Run To Daylight

I am a huge football fan and the title of this post is one of my favorite quotes, attributed to Vince Lombardi. The concept is simple: find a gap in the defense and run through it. Spotting gaps is a little easier in football than in other endeavors, but the concept is broadly applicable: spot an unmet need and meet it.

By U.S. Navy photo by Mass Communication Specialist 1st Class Chad J. McNeeley [Public domain], via Wikimedia Commons

It is this very concept that has driven my consulting work and has also attracted me to the open-source world over the past decade-plus. It is, of course, not unique to open-source but I have come to understand that it is fundamentally baked into the culture.

A few years back, I attended FOSS4G-NA when it was held in Washington, DC. I am not a huge conference attender as I don’t typically like to sacrifice time with my family for conferences and, if it were feasible, one could make attending geo-conferences alone a full-time job. So I pick and choose. Although I had been a user of various open-source geospatial tools for some years by then, that FOSS4G-NA was the first such conference I had attended. It helped that it was in my back yard.

What struck me most was not the prominent open-source tools, which were exceedingly capable and mature and with which I was pretty familiar. Nor was it the technical content, which was indeed much meatier than any corresponding user conference I had previously attended. What struck me most was the energy that permeated the event.

While the expected big names (PostGIS, QGIS, OpenLayers, etc.) were well-represented, it wasn’t hard to find someone who had his or her own open-source project on GitHub that solved some niche problem. It was a different kind of of energy than other conferences. This wasn’t a group of users waiting for a big-splash rollout, hoping that their pet bugs or issues have been addressed by cloistered development teams. These were users who were running to daylight.

They were undaunted by the current lack of a solution. They would build it and share it, hoping that their work would help someone else. The military users that I typically support call that “leaning forward.” I have come to recognize it as leadership. Good organizations find ways to foster this kind of behavior in their teams. Open-source turns that model on its head somewhat in that the organizations self-create around a commonly-recognized problem.  I am increasingly fascinated by this.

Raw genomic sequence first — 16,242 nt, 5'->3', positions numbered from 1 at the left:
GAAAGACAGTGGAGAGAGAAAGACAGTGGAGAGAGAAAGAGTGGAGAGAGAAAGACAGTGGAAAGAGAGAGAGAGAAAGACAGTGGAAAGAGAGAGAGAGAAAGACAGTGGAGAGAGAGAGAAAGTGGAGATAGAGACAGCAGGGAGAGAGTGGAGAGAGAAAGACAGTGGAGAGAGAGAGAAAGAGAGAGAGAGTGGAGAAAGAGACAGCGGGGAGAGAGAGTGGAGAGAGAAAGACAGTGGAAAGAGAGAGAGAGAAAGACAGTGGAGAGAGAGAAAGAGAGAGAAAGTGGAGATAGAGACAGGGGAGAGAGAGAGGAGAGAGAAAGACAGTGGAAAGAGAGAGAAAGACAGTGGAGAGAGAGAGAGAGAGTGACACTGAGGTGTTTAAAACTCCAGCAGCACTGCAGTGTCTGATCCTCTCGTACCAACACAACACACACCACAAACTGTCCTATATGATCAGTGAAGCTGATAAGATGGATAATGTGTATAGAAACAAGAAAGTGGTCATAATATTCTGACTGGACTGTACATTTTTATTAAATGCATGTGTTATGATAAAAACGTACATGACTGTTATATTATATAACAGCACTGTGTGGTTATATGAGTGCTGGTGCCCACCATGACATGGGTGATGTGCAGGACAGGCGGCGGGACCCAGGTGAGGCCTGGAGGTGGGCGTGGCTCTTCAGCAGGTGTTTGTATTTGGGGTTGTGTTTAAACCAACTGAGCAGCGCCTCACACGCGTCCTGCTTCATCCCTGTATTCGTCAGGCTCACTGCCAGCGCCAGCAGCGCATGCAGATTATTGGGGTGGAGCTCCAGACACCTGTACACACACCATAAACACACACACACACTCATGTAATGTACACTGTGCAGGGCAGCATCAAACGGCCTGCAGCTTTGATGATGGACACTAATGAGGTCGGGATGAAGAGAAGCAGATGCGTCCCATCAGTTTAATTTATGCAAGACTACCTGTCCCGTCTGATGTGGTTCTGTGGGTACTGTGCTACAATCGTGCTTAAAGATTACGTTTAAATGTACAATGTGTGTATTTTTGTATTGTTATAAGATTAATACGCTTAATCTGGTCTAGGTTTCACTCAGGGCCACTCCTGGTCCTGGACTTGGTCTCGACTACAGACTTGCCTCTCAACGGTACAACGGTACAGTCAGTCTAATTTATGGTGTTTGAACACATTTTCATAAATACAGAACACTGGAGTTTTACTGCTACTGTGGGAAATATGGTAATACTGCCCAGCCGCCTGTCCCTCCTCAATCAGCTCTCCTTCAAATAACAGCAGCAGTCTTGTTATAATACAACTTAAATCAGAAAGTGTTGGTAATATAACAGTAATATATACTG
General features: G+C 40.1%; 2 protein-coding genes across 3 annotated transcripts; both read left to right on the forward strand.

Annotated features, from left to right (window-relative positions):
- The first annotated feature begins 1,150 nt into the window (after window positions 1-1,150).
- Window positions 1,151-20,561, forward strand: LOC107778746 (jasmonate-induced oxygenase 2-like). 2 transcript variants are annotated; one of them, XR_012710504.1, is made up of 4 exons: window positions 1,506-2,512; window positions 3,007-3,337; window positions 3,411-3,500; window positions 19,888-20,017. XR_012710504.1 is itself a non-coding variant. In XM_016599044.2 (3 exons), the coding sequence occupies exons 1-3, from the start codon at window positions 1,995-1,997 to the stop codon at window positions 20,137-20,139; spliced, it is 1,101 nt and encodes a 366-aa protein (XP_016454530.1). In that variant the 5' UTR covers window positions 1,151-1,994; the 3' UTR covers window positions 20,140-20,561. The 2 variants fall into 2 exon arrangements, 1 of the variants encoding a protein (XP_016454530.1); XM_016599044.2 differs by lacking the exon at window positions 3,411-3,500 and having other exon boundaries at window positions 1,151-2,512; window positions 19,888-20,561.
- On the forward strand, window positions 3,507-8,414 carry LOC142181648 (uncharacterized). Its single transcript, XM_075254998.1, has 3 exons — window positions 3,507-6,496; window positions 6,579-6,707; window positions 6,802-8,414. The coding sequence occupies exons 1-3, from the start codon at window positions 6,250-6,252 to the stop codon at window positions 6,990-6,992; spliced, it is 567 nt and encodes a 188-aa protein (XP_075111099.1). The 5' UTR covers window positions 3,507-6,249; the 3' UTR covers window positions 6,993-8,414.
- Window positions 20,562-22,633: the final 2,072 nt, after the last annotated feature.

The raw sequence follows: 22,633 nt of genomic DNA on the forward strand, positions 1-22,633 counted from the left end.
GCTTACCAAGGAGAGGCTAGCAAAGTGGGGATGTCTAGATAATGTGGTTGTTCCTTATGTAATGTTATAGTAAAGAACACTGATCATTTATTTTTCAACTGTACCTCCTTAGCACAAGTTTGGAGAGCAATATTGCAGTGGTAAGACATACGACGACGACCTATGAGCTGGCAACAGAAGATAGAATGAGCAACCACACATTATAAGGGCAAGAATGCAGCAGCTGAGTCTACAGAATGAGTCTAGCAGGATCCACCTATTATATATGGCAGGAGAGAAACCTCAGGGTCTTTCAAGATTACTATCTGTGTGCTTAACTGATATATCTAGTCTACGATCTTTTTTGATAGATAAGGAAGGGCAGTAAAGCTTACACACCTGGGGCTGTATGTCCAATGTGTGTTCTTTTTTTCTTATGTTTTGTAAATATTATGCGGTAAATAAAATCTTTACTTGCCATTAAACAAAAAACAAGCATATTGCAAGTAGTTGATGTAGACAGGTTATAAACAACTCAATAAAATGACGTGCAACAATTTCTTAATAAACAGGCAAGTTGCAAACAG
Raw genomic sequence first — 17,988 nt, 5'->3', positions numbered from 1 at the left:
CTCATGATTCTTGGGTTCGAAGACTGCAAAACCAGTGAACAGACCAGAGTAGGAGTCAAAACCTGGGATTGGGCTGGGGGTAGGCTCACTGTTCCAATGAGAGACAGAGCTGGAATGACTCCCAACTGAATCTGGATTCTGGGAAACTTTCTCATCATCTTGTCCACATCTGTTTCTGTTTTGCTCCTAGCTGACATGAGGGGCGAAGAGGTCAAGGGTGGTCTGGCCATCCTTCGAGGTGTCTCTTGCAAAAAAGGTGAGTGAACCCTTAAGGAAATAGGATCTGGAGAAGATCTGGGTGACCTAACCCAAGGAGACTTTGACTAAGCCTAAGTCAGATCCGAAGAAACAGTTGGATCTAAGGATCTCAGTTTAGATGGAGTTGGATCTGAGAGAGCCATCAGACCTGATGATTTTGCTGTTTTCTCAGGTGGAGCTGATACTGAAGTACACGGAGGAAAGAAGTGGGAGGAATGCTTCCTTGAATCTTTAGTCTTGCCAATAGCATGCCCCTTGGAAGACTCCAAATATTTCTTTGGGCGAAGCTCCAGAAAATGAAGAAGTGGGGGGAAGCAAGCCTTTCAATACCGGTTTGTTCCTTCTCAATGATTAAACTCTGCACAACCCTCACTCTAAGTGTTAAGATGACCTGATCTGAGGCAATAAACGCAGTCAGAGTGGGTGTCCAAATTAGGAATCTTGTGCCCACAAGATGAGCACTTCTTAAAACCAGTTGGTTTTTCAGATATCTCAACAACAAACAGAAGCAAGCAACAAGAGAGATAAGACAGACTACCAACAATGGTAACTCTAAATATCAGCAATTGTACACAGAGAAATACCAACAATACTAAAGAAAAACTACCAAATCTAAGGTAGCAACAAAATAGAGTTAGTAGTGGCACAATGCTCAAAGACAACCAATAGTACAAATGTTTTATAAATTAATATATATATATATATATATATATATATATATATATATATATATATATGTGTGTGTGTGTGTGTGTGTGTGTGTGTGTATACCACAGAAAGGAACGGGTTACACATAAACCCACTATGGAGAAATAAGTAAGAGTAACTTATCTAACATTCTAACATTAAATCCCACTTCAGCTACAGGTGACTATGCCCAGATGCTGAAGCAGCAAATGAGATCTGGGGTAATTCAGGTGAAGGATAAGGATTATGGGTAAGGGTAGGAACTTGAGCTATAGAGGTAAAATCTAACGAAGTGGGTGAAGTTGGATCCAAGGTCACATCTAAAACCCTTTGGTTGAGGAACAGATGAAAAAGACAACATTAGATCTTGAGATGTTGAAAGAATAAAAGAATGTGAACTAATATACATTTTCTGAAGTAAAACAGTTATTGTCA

There is probably no better recent example of this phenomenon than the rapid rise to prominence of NodeJS as an application platform. With legions of JavaScript developers already in place, it was a fire just waiting for some gasoline. Today there is a robust package management system, mature devops tools, ready-to-use application frameworks, and hundreds of existing libraries for various problems. This has all happened since 2009 and much this output is itself open-source.

As open-source gets longer in the tooth, traditional organizations are looking for  ways to incorporate its methods and it energy. In our world, Esri now has committed teams working with open-source tools and producing open-source outputs. That said, I’m sure we’ll never see the code for ArcGIS posted to GitHub so true open-source will only exist at the margins, but it will be interesting to see how an incoming generation raised on more collaborative and community-oriented development can affect and improve operations in places like Esri or in traditionally-stovepiped government organizations. It’s already underway and I’m sure interesting hybrid approaches will emerge.

Open-source is not, of course, a panacea, because there are no panaceas. It presents, however, approaches to leadership and problem-solving that I think will be interesting to observe as they move beyond the tech world.